Throughout history, spaces of meditation have elicited the sensorial and emotional qualities of materials–emphasizing the connection between the external environment and the internal state. With no mirrors in the rooms and the music-led classes operating in darkness, Jaybird places importance on the haptic experience–a place to reflect inwards and solely on one’s self. In relation, we focused the design on the repetition of natural materials. A recycled cork tile became the building block of materiality, working to evoke the ephemeral, atmospheric qualities of space.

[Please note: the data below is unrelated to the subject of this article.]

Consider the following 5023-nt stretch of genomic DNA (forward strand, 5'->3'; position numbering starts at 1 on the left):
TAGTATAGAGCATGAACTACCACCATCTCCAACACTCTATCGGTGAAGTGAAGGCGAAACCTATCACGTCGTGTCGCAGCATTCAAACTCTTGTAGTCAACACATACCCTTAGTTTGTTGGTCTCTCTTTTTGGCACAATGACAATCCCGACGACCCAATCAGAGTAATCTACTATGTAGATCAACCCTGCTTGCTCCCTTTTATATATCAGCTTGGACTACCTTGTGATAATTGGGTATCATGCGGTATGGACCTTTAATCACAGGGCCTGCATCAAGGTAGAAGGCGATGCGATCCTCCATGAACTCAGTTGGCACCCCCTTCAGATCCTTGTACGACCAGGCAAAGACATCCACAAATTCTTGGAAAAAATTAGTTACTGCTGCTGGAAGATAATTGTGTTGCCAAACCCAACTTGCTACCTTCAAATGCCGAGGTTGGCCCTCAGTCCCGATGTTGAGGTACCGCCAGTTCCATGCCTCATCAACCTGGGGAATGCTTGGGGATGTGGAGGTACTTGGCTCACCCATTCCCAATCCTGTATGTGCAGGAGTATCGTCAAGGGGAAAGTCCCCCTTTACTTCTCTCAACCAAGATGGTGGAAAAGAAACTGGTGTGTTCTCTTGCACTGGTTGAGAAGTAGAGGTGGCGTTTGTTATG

Movement, too, is considered. Integrating the principle of “flow” in yoga practice, the layout is intuitive and responsive–proposing a choreographed path of use. To achieve a symbiosis of the room and the body, we looked to art such as Constantin Brâncuși’s animate sculptures, and the choreography of modern dancers Lucinda Childs and Yvonne Rainer, to inform the navigation. The space, foregrounded with a vacuous entryway–evokes a primordial, warm cave. Moving deeper into the studio, white oak benches line the perimeter of the room, leading to the change room door, and then the studio door, setting a path of use that feels natural. The instinctual spatial design allows guests to leave pretense behind and respond spontaneously to their environment.
Entering from the glass-walled streets of downtown, Jaybird’s design transports the body and guides the mind, embracing what can’t be seen.